Is ‘change’ the new normal for politics in Northern Taiwan?

By Yuan-Ming Chiao, The China Post

TAIPEI, Taiwan–When voters go to the polls on Saturday, aside from the presidential and regional legislative ballot, they will be confronted with a party ballot 73 centimeters long and 15 centimeters wide, listing a record high 18 political parties vying for seats in the Legislature. Nowhere will the likely redrawing of Taiwan’s political landscape be more apparent than in the nation’s capital and the Greater Taipei metropolitan area as a whole (Taipei, New Taipei and Keelung) accounting for 21 of the 73 island’s regional legislative seats. This breakdown of the legislative field will flesh out the race’s key themes and highlight emblematic contests that encapsulate them. In 2014, student activists pushed forth the Sunflower Movement, challenging the Kuomintang (KMT) government’s hastened approach to cross-strait trade in services pact, putting footage of the occupied Legislative Yuan worldwide. In 2016, participants of the myriad of social movements emerging since 2013, hope to galvanize society to convert protest into legislative seats.

Aside from symbolizing the continued erosion of KMT influence nationally, the region also presents challenges to Tsai Ing-wen’s ascending Democratic Progressive Party (DPP), which is confronting a tricky electoral field with new political forces as it seeks a legislative majority. Converting on Ma’s Midas Touch Following the KMT’s resounding defeat in the 9-in-1 local elections of 2014, the ruling party’s political fortunes in 2016 and beyond will be heavily challenged as anti-establishment candidates seek to establish themselves.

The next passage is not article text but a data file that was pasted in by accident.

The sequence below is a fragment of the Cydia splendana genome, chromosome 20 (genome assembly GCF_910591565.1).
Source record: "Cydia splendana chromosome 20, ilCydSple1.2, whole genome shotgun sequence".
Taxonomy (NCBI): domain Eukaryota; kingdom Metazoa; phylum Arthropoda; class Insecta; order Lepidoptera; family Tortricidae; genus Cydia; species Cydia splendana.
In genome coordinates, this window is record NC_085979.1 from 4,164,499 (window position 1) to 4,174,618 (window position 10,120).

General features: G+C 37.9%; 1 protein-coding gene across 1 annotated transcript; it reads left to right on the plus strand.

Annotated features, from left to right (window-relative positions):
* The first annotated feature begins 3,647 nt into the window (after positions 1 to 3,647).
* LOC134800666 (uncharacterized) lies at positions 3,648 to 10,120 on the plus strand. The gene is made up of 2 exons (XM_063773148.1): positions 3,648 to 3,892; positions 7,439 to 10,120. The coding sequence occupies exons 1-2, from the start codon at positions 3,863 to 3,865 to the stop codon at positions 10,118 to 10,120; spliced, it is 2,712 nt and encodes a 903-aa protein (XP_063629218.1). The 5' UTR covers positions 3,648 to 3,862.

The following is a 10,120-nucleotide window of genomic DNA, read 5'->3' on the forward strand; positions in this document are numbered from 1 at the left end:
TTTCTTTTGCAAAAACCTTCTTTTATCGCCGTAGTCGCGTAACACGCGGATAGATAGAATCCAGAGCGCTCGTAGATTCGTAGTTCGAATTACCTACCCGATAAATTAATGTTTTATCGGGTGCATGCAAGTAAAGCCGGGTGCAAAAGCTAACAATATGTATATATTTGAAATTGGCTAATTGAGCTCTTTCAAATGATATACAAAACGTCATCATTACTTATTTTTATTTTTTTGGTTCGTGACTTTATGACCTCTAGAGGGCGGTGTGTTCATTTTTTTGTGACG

Though President Ma has made huge strides in normalizing relations with mainland China, earning him accolades in the international community, converting those achievements domestically have hobbled his administration and dinted the armor of his party. The level of public discontent toward the KMT will decide the party’s fate, and individual races between once invincible political stalwarts against non-household names will be an indicator of whether this trend is ongoing. Three term legislative incumbent Wu, 58, once a loyal Ma lieutenant is up against Lu, the heiress of a DPP political family 30 years his junior having never held public office. Pre-2014, his reelection would have been a shoo-in. Now, Wu is desperately trying to distance himself and change his public image, going as far as saying “I’m not Wu Yu-sheng.”

Hau Lung-bin (郝龍斌), the former two-term mayor of Taipei City and current vice-chairman of the KMT, has been parachuted into the legislative race for Keelung’s single seat allocation to rally pan-blue morale. A Hau defeat in a competitive four-man race in the port city would also be symbolic of continuing attrition based on the dissatisfaction toward the KMT. Race to Watch: New Taipei District 1 — the DPP’s Lu Sun-ling (呂孫綾) vs. the KMT’s Wu Yu-sheng (吳育昇).